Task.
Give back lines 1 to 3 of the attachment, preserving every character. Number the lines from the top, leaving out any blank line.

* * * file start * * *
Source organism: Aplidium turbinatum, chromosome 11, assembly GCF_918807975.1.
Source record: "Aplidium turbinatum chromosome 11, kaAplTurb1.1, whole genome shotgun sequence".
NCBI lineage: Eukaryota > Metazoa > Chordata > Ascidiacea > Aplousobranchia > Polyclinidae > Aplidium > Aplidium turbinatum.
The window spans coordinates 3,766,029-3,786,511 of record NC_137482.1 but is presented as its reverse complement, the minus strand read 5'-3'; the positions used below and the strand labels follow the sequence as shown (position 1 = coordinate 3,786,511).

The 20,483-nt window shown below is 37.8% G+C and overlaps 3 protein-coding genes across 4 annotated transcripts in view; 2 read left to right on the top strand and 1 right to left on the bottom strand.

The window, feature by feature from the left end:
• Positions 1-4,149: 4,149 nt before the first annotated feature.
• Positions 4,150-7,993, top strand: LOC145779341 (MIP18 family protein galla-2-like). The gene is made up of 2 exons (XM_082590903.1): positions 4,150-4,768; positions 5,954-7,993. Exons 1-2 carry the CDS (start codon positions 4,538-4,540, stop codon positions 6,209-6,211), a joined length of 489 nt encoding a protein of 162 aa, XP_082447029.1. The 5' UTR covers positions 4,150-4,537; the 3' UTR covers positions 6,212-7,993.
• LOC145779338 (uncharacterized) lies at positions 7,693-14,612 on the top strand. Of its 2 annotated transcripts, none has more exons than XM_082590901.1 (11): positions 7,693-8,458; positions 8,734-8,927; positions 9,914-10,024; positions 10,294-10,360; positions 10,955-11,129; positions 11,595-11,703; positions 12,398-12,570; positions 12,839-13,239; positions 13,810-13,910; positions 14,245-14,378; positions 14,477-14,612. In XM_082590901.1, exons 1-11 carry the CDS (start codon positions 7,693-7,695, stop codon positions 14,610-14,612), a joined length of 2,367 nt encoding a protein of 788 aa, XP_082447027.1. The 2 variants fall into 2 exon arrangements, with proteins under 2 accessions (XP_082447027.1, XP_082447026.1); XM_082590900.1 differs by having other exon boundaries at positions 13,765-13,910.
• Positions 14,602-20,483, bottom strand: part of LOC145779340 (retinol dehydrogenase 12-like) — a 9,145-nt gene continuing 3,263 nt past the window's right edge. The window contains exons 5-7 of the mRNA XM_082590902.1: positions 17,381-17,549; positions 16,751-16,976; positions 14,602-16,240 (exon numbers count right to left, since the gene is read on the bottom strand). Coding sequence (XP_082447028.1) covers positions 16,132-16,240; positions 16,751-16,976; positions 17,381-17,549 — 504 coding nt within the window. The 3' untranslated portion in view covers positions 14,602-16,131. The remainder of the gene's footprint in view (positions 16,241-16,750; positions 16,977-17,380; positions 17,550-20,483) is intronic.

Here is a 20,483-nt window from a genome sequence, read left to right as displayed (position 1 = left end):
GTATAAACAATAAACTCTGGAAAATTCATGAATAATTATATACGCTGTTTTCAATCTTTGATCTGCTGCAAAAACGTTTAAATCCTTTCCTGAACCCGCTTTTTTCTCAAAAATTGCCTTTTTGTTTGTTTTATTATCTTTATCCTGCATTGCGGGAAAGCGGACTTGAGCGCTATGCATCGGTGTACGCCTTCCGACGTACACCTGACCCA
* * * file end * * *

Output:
Source organism: Aplidium turbinatum, chromosome 11, assembly GCF_918807975.1.
Source record: "Aplidium turbinatum chromosome 11, kaAplTurb1.1, whole genome shotgun sequence".
NCBI lineage: Eukaryota > Metazoa > Chordata > Ascidiacea > Aplousobranchia > Polyclinidae > Aplidium > Aplidium turbinatum.